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Faced with the high greenhouse gas emissions generated by heavy-duty vehicles, accounting for more than 25% of road transport emissions and 6% of the European total, on 10 April 2024 the European Parliament adopted an agreement with the Council. This agreement aims to strengthen the targets for reducing CO2 emissions imposed on new heavy goods vehicles placed on the market, with the goal of accelerating the fight against climate change for this highly polluting sector.

What targets has the EU set?

On 10 April 2024, European MPs adopted a new regulation aimed at reducing CO2 emissions from new heavy goods vehicles, buses and trailers. This measure is considered an essential step towards meeting the EU’s targets for achieving climate neutrality by 2050.

According to the adopted text, CO2 emissions from heavy trucks (including commercial vehicles such as garbage trucks, dump trucks or concrete mixers) and buses must be reduced:

  • by 45% for the period 2030-2034,
  • by 65% for 2035-2039
  • by 90% from 2040 onwards.

These targets, applicable to new heavy goods vehicles over 7.5 tonnes and coaches, are in addition to the already planned target of a 15% reduction by 2025 under the current regulation.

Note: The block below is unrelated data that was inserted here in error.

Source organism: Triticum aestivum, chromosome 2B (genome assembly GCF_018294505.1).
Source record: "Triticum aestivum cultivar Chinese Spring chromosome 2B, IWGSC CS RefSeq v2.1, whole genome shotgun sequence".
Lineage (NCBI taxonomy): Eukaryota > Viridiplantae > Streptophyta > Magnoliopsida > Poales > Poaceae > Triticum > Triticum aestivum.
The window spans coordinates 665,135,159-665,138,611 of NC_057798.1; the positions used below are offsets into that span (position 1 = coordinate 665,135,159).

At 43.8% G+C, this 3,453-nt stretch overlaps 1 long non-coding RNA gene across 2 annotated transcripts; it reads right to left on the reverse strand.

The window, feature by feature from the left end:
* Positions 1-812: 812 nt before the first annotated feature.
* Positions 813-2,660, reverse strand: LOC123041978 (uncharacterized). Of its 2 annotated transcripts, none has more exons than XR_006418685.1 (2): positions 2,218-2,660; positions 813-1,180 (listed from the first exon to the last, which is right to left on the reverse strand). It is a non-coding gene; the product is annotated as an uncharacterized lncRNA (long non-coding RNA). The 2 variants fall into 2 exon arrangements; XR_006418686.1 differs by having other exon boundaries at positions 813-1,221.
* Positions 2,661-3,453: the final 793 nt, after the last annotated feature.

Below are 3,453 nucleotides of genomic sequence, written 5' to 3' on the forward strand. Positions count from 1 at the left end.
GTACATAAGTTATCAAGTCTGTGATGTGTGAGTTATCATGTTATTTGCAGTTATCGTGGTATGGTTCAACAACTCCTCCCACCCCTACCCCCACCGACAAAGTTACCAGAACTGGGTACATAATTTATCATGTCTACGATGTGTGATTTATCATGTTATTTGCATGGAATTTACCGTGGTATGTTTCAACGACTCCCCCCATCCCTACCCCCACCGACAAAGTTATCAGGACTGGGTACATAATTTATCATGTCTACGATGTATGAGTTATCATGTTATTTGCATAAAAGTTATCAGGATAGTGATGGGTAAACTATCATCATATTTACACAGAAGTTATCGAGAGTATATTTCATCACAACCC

It should be noted: by 2030, new city buses will have to reduce their emissions by 90%, and then achieve zero emissions by 2035. Emission reduction targets are also set for trailers (7.5%) and semi-trailers (10%) from 2030.

Meeting the Challenge of the Energy Transition

Driveco - Poids Lourds électriques borne de recharge

For road hauliers, the challenge is a major one. By banning the sale of new fossil fuel-powered heavy goods vehicles from 2040, the new European regulation forces them to undergo a profound transformation of their business model in order to remain competitive. Anticipating the post-diesel era, rethinking fuel supply, modernising fleets: a complete overhaul for an entire industry.

The key issue will be determining the most suitable energy solution for different activities. Several alternatives are already emerging: low-carbon liquid fuels, natural or renewable gas, electric with batteries or hydrogen fuel cells. Retrofitting, the conversion of existing thermal vehicles to electric, could also find its place.